Social Security in Scotland: consultation (easy read version)

Easy read version of the consultation on social security, including policy, delivery and operational issues.

Introduction to the consultation

Throughout this document, we will refer to our paper, A New Future for Social Security in Scotland [1] , which we published in March. In that paper, the Scottish Government made a commitment to work with people across Scotland to determine how best to use the new social security powers which are being devolved by the Scotland Act 2016. We believe that there should be opportunities for everyone to participate in the debates and decisions that matter to them, regardless of their circumstances or backgrounds. This consultation document, and the events and engagement sessions that we will hold after its publication represent the next step in facilitating this participation. Holding an inclusive, informed and wide-ranging discussion will be essential to the successful implementation of our new social security powers.

It is important to set the context at the start of the conversation - which means being clear about some of the constraints we face and the limitations to what we can and can't do. This is not about making excuses - it is about being realistic and not making promises that can't be kept. The simple fact of the matter is that the proportion of the Scottish social security budget that will devolve to Scotland amounts to only £2.7 billion or 15% of the total £17.5 billion spent here every year. That said, the Scottish Government still intends to take an ambitious, new and distinctly different path to the one the UK Government has followed. Within the share of the system we will inherit, we will harness 100% of the powers we have to our values and our principles, in order to support our people, promote equality, tackle inequalities and take a step towards building a fairer Scotland.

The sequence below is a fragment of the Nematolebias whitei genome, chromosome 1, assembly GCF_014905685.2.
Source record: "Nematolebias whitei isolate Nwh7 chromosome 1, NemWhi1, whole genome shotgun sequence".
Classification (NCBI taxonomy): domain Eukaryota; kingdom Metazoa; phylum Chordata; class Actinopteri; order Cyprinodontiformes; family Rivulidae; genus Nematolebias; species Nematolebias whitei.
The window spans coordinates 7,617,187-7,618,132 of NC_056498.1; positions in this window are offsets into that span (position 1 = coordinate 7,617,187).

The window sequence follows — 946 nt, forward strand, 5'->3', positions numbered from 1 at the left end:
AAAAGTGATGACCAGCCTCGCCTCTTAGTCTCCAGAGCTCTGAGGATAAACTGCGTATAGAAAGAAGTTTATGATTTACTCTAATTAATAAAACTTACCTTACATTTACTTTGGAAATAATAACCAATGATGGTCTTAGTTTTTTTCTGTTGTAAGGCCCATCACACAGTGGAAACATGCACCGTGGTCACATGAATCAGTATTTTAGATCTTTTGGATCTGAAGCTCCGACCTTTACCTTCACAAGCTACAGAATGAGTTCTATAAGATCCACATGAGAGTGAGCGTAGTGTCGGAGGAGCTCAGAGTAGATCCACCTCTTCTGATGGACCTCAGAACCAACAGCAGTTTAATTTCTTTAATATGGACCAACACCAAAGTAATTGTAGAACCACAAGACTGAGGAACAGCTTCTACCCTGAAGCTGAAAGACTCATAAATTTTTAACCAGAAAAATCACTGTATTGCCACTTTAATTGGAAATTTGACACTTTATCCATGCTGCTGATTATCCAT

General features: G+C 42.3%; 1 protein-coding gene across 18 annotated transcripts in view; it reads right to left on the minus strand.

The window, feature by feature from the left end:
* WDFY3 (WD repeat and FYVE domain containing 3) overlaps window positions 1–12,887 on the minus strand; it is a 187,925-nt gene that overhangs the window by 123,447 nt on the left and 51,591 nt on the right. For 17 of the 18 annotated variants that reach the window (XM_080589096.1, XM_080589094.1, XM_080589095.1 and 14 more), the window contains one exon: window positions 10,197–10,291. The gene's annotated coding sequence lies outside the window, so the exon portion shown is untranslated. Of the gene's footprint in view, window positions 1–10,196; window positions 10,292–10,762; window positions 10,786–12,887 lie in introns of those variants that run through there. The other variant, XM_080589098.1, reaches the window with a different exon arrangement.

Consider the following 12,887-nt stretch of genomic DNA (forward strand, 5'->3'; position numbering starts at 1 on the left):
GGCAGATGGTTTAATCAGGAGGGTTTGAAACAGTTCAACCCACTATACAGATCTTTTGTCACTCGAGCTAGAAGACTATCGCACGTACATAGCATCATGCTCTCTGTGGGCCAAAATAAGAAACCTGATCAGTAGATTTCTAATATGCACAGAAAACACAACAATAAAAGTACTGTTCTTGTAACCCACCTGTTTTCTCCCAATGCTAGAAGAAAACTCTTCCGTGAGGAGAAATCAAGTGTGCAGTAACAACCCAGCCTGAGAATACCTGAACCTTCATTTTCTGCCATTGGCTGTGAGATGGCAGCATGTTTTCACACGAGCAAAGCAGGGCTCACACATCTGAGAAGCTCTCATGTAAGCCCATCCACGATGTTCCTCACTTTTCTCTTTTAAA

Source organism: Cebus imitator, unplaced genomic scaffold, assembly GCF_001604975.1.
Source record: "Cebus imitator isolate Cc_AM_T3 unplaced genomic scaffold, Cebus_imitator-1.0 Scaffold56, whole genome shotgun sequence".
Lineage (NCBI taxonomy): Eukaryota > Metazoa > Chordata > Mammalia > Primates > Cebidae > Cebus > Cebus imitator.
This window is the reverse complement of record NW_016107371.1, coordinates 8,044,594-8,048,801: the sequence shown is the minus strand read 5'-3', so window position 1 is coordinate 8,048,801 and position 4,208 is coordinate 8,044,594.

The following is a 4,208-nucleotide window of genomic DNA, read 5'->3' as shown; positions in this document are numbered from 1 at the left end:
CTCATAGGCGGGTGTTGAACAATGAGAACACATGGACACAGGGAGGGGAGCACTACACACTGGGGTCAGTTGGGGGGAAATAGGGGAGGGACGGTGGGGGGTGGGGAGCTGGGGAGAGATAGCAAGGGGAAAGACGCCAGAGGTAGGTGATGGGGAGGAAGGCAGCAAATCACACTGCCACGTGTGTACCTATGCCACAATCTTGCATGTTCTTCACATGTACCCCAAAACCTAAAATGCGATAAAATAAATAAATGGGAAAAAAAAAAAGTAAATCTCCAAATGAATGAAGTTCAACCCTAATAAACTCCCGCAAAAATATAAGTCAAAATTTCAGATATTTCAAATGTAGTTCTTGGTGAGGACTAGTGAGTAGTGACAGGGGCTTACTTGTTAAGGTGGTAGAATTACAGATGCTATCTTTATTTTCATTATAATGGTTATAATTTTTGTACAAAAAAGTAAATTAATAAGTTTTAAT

Although this consultation is largely focussed on our work to develop social security legislation, there is also a great deal of other work going on in parallel. For example, we are currently carrying out Stage 2 of our appraisal of the options for the delivery of a new Scottish social security system. We published our findings at the end of Stage 1 of this appraisal exercise in March [2] and we expect to publish a report on Stage 2 as early in 2017 as possible.

Our report on Stage 2 of our options appraisal will say more about some of the costs which may arise, depending on the choices we make about changes to the devolved benefits in the years to come. The current spending environment has limited scope to accommodate this without reprioritising money which is currently being spent elsewhere - so there is a need for open, honest discussion about what can be realistically achieved and by when. We don't just want you to join this discussion - wherever possible, we would like you to lead it. That is why we are planning an extensive programme of post-publication consultation events, at locations around Scotland. The next section, "Responding to this consultation" explains how you can find out further details about these events. We hope as many of you that can attend these events do attend. And for those who cannot, there are different ways in which you can contact us to let us have your thoughts and views.

In the paper which we published in March, we set out our vision and a set of principles which will underpin all that we do to deliver a Scottish social security system. The first of our principles is that social security is an investment in Scotland. This means investment in people and their communities, a shared investment by each of us, in all of us. We hope you will invest some of your time and share your experiences with us as part of this consultation exercise. In doing so, you will help us build a social security system - and make an investment in a better future for Scotland, one that we hope will pay dividends for many years to come.


Email: Edward Orr,

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